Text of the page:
The Bombardier Global Express is a twin-engine jet with a large cabin that started seeing use in 1998 and has continued seeing use to the present day. Primarily, the plane is known to interested individuals for being a business jet. However, it is interesting to note that it has seen use in various other capacities as well, which says a fair amount about its worthiness. Currently, Bombardier Aerospace is in the process of launching new versions of the Bombardier Global Express, which boast new features that are meant to enable them to keep up with their competitors.
1. Started Up in 1991
Bombardier Aerospace started in on what would become the Bombardier Global Express in 1991. Said effort moved along at a rapid pace, which is why the initial announcement could be made in October of 1991 while a full-scale mockup of the plane's cabin was avaialble at the NBAA convention in September of 1992.
2. Test Flights in 1996
By October of 1996, the Bombardier Global Express could perform its initial test flight. Four prototypes put in a total of more than 2,000 hours, which were sufficient for the Bombardier Global Express to receive the type certification from Canadian authorities and their counterparts in 1998. In this manner, the Bombardier Global Express entered service.
3. Produced in Toronto
For the most part, the manufacturing for the Bombardier Global Express happens in Toronto, which is one of the economic centers of Canada. However, it is interesting to note that the product receives its final completion at one of three sites, which can be found in Montreal, Savannah, and Cahokia.
4. Subsidiaries Play Important Roles
It should be mentioned that Bombardier Aerospace has three subsidiaries that are involved in the Bombardier Global Express. First, Canadair is responsible for manufacturing the nose of the plane. Second, Short Brothers is responsible for manufacturing some important components such as the horizontal stabilizer. Third, de Havilland Canada is responsible for the manufacturing of certain components as well as putting the plane together.
5. Has One External Supplier of Note
With that said, there are external suppliers involved as well. The most prominent of these external suppliers is Mitsubishi Heavy Industries, which is responsible for manufacturing the wings as well as manufacturing the central fuselages of the planes.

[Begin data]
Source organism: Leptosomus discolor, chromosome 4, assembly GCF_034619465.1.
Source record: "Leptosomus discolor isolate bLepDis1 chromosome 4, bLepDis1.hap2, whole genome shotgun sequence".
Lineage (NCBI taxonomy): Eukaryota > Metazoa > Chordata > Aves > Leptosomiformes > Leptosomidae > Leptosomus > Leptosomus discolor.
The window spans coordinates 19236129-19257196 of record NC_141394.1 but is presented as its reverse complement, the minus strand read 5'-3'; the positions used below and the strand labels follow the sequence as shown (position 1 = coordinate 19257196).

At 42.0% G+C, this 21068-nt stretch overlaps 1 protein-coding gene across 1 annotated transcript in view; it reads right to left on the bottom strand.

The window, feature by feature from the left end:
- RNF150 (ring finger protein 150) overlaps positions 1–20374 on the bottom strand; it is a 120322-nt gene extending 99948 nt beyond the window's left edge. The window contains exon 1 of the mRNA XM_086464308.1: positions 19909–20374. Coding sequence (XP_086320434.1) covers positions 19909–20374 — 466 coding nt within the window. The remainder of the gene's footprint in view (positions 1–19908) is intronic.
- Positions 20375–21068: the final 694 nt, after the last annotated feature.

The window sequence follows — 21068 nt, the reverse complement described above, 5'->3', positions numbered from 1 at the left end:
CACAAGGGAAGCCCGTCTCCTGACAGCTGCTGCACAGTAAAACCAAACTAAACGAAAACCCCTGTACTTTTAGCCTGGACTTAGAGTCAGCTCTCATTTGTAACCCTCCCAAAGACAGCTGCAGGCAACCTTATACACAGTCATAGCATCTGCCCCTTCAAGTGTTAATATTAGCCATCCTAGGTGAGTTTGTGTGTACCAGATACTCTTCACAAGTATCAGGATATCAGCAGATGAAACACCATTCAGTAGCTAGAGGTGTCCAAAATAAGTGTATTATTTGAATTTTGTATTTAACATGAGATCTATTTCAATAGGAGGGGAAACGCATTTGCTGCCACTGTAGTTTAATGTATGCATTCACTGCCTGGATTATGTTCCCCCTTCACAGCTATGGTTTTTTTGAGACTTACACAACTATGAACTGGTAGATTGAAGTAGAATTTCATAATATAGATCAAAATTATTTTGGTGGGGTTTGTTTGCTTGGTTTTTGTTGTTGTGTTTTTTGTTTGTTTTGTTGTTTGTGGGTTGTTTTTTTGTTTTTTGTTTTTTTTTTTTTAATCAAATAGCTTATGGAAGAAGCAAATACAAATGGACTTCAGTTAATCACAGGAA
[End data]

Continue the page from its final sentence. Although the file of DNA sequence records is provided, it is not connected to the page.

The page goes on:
6. Has Seen a Reduction in Production
In 2015, Bombardier Aerospace made a choice to reduce the production numbers of the Bombardier Global Express, which was of course, in response to a fall in interest in the plane. In part, this was because of slowing economies. However, it should be noted that there were geopolitical considerations in certain markets such as Brazil and China that proved consequential as well.
7. Has One of the Biggest Cabins for Business Jets
The Bombardier Global Express can claim to have one of the biggest cabins that can be found on a business jet. In more practical terms, this means that it can accommodate somewhere between 12 and 16 passengers in the three sections that make up its cabin.
8. Can Travel Intercontinental Ranges without Refueling
It is interesting to note that the Bombardier Global Express is capable of traveling intercontinental ranges without having to stop somewhere to refuel. In fact, it is capable of traveling most two points on the world map in a single trip, though of course, there are exceptions to this rule.
9. Global 5500 and 6500 Have Been Announced
Naturally, there are various versions of the Bombardier Global Express. Currently, Bombardier Aerospace has announced both the Global 5500 and the Global 6500, which are expected to start seeing use towards the end of 2019. Both versions come with a number of improvements, with examples ranging from improved wings for better speed to improved fuel efficiency for reduced operating costs.
10. Has Seen Military Use
Speaking of which, it is interesting to note that some examples of the Bombardier Global Express have been modified so that they can be put to use by various militaries for various purposes. For example, the United Kingdom's Royal Air Force has used it for surveillance purposes. Likewise, the United States Air Force has used it to carry systems that are important for battlefield communications.
Written by Benjamin Smith
Read more posts by Benjamin Smith